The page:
For my far-flung readers, some context: the UK is in a second full lockdown. Unlike Lockdown-Lite in November, schools are closed, “non-essential” shops are closed. Ditto pubs and restaurants. Stay-at-home orders are in place. No travel, no non-essential journeys anywhere. An hour of outdoor exercise once a day is fine, but no mixing with other households. The result is that the majority of families are home together pretty much without interruption. Adults who are able are working from home. Children are remote learning.
No matter how much we love our families we are very much in each other’s space at the moment. We are all together all the time. Being all together in the same space all the time tends to erase the lines and dissolve the distinctions that usually give shape and definition to our lives. This raises some interesting metaphysical questions about the nature of reality itself.
Are sweat pants real pants? If I change from the sweatpants I sleep in to the sweatpants I type in have I really gotten dressed? Does time spent answering work emails at 8pm in the same room as one’s spouse and children count as family time? Is a zoom call actual people-contact? Does a bowl of cereal eaten standing at the counter at 10am still count as breakfast if you — or, let’s be honest, if I — ate two slices of leftover garlic bread, half a chicken breast, a few florets of roasted cauliflower and a spoonful of mashed potato out of the fridge at 7:30am?
Fortunately, without the work commute, many of us have the time to contemplate these questions, or would if we were not perpetually in the process of resetting the wifi router — a valiant little piece of technology that tries so hard to provide the semblance of horizons beyond our own front room — to agonized cries of: “I can’t get onto Google Classroom!” and “I just got bumped off the remote desktop!” and “Who’s live streaming? and “There’s no bandwidth!”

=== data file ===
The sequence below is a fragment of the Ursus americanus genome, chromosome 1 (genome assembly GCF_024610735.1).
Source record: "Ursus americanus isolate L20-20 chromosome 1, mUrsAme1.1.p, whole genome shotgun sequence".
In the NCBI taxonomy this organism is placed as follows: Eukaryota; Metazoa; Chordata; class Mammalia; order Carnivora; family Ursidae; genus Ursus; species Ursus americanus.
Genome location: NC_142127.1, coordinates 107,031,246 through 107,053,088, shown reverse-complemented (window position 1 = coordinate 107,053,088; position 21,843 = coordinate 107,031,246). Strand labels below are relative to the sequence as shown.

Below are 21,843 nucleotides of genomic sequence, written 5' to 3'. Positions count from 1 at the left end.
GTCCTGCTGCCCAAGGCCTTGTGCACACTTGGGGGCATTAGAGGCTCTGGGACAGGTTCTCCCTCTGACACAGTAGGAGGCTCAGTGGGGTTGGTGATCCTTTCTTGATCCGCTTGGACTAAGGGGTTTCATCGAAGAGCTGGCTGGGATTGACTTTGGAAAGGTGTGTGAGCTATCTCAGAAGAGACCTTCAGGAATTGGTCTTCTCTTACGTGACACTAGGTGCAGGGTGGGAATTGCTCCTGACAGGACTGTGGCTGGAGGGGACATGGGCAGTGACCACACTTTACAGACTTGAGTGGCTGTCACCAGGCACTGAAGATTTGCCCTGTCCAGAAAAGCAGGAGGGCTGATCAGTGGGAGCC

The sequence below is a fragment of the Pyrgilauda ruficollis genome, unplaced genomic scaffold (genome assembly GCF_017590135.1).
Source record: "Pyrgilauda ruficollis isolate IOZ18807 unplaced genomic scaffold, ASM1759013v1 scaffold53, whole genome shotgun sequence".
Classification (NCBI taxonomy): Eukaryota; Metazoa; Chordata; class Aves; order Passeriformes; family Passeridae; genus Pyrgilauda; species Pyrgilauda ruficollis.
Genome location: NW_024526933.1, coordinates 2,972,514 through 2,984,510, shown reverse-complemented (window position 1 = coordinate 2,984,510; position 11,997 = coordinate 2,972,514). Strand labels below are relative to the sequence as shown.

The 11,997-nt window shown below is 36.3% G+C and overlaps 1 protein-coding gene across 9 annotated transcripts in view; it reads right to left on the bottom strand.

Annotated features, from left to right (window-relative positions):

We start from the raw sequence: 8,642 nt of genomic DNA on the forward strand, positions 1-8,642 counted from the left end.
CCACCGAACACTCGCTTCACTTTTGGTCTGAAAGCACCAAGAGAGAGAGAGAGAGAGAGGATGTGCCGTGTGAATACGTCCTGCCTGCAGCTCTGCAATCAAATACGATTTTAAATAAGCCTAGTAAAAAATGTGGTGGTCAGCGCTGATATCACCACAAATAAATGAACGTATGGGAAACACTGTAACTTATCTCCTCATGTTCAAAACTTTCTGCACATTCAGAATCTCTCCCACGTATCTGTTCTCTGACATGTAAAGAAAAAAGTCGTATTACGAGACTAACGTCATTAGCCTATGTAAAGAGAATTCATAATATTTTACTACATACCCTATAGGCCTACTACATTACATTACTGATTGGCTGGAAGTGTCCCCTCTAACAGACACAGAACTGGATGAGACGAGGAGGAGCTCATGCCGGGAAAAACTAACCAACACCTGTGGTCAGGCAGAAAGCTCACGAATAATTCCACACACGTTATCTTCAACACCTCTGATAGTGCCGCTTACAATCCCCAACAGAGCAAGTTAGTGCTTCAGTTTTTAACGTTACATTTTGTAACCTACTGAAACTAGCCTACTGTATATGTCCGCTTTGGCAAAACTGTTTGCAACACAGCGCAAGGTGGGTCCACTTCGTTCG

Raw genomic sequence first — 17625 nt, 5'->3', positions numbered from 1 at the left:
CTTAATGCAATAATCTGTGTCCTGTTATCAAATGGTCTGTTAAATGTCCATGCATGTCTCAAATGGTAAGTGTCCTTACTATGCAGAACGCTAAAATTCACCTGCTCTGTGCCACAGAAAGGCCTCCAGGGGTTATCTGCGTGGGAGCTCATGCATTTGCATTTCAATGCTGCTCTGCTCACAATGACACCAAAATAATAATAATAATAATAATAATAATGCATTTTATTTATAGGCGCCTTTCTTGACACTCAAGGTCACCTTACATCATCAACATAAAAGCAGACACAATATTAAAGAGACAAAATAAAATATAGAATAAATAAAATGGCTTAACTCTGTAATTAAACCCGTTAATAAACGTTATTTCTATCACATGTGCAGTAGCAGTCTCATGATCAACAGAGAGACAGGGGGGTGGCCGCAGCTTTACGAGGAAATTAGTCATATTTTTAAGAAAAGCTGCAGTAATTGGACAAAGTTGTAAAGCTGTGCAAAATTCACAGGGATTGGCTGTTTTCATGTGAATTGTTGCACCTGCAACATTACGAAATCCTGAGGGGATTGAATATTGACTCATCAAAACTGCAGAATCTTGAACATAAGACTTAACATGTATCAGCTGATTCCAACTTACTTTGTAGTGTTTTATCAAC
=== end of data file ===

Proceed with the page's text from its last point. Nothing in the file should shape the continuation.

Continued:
Just another day at the office…or is it? What even is an office? Who knows?
There is one particular lockdown trend I’ve been thinking about lately. This is our acceptance of screen-based substitutes as real tokens of the things they replace. Time on Zoom is now just an ordinary meeting. For the kids, a few assigned video demonstrations and a classroom chat are now a maths lesson. This makes me wonder: what counts as a book? I don’t mean to ask whether an ebook is a book — an on-screen text is functionally equivalent to one on paper — but what is the existential status of movies based on books?
This isn’t only a question of which is better, the book or the movie. It isn’t primarily a question of that sort. Most people in a position to judge prefer the book to any adaptation for the large or small screen. There are a few notable exceptions. For example, Blade Runner is universally considered to be far superior to the Philip K Dick short story, Do Androids Dream of Electric Sheep?, that inspired it. What interests me is the question whether — and if so, to what extent — the film is the book, or a near equivalent.
Hic sunt dracones.
I lurk in a social media group for Jane Austen fans. I joined thinking there would be some solid book chat going on. To my surprise, a large number of the members have never read anything Miss Austen wrote, and the conversation revolves largely around film adaptations. It’s odd, to say the least, to read through a thread debating which film version of Pride and Prejudice is the best wherein about a third of comments begin “I’ve never read any of the books, but…” and end with some self-avowedly magisterial statement on which film version is better than all others. To my mind this pronouncement can only be made with reference to the book, so those non-readers of Austen who vote for the 1995 Jennifer Ehle/Colin Firth adaptation were only accidentally correct, for how could they truly know?